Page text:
Defence News

Indonesian navy makes a show of force in the South China Sea

24 warships participate in challenge to Beijing’s ‘nine-dash line’ claims

JAKARTA – Indonesia’s naval force has led a four-day practice in the South China Sea, it said Friday, in what has all the earmarks of being a significant demonstration of power against Chinese cases to the waters.

Twenty-four warships took an interest in the activity that started Tuesday, including two rocket destroyers and four escort vessels. Land-based preparing was likewise joined.

A segment of the activity was organized close to Indonesia’s Natuna Islands. The fringes of the select financial zone around Natuna cover with the “nine-run line” map guaranteed by China.

“Indeed, even with the episode of the novel coronavirus, the military’s responsiveness has not been harmed,” Rear Adm. Ahmadi Heri Purwono said.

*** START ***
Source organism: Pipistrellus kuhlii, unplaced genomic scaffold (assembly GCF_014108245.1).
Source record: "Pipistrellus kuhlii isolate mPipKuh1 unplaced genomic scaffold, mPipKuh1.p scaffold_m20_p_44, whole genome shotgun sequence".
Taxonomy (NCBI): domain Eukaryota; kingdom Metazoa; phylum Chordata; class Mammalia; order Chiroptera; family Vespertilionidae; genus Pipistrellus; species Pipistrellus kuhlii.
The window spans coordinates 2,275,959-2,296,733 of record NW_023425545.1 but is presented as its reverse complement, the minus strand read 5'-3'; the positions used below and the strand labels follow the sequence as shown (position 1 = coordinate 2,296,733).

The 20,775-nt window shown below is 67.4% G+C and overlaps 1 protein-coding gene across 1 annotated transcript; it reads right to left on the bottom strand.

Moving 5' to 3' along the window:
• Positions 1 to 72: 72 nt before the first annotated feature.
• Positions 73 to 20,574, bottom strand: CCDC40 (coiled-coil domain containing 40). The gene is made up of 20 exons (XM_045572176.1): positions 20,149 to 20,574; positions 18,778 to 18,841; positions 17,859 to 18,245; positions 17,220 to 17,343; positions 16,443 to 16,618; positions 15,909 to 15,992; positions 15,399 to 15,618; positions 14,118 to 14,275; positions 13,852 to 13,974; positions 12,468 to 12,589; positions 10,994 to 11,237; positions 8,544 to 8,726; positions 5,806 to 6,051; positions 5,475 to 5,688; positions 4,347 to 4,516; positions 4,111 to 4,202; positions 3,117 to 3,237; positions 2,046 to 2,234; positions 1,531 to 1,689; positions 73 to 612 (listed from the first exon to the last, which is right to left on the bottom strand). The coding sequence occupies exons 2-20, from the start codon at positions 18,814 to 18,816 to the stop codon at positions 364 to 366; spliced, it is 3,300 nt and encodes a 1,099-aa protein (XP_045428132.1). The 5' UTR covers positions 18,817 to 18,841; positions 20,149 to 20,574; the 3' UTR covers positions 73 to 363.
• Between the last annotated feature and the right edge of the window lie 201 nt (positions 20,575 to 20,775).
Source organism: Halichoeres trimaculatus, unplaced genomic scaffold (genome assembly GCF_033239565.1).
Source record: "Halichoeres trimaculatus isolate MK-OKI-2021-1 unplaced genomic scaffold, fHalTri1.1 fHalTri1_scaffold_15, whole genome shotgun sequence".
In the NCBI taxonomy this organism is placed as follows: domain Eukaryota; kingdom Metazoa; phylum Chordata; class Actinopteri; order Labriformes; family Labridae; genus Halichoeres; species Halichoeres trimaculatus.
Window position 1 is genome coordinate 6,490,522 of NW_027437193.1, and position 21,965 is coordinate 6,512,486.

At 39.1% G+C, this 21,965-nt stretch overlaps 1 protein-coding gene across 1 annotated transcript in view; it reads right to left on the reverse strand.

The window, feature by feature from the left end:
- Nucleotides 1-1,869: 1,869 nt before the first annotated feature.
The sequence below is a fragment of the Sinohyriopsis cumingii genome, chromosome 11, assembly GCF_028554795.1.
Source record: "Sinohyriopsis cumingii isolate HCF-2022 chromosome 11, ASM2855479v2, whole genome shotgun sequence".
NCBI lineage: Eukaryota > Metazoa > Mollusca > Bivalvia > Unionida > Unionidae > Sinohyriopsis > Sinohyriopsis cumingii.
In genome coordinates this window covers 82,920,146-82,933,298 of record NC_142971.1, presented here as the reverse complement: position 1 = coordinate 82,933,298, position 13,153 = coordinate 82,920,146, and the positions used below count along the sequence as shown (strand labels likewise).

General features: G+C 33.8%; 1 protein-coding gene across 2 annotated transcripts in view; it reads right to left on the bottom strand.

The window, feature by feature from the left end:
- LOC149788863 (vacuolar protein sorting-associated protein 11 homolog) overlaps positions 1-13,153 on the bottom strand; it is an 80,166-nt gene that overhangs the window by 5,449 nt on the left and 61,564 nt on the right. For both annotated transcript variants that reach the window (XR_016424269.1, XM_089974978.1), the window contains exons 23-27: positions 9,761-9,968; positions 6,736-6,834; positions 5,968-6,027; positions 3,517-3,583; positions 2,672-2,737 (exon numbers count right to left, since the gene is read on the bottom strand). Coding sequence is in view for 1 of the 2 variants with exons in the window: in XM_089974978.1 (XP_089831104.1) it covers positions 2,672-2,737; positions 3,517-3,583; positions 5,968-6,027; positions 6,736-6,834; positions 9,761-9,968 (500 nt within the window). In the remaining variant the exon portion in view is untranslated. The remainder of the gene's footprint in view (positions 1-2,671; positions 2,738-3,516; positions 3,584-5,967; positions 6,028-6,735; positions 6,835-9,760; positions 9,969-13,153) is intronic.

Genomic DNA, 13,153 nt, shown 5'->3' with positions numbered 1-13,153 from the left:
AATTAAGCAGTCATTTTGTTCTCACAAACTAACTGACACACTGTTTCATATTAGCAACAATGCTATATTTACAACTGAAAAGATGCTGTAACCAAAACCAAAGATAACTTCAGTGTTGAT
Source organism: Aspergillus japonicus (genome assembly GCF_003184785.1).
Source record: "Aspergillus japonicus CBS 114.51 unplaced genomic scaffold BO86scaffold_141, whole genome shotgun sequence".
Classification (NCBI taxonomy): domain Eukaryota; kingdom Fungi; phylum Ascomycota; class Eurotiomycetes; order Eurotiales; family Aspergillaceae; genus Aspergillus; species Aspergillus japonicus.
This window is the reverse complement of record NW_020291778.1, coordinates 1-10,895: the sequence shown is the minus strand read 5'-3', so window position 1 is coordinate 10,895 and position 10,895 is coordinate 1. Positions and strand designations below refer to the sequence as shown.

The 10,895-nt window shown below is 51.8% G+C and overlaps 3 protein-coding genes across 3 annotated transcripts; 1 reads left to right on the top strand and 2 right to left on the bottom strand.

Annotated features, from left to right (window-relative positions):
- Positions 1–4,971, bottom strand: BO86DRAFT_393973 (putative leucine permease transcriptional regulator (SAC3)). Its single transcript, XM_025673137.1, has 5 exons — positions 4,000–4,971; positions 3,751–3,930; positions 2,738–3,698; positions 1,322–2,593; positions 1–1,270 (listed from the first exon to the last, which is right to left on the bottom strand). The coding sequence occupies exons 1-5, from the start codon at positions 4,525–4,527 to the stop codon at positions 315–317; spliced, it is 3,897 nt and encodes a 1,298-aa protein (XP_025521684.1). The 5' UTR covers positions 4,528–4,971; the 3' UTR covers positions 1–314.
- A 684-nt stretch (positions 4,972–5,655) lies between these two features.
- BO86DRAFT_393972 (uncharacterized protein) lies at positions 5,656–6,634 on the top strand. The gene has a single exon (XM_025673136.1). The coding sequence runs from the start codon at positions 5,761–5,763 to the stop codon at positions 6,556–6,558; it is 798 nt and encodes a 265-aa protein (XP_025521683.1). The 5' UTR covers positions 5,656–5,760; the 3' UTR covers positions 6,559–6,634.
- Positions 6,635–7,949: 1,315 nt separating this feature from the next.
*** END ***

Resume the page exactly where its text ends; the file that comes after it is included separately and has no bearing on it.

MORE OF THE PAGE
Chinese fishing vessels joined by Chinese-hailed government ships have over and again been found in the zone, raising the alert on the Indonesian side.

The activity expected to develop key abilities with an eye toward safeguarding Natuna.

In a May letter to United Nations Secretary-General Antonio Guterres, Indonesia said it is “not bound” by the Chinese nine-run line guarantee, which “needs global lawful premise.” Follow-up letters in June saw Jakarta straight reject a proposal to arrange what Beijing called “covering claims.”

Indonesia isn’t a petitioner in the South China Sea contest — which includes China, the Philippines, Malaysia, Brunei and Vietnam — however when U.S. Secretary of State Mike Pompeo issues an announcement dismissing China’s sea claims in the challenged waters, he explicitly referenced Natuna as being outside China’s locale.

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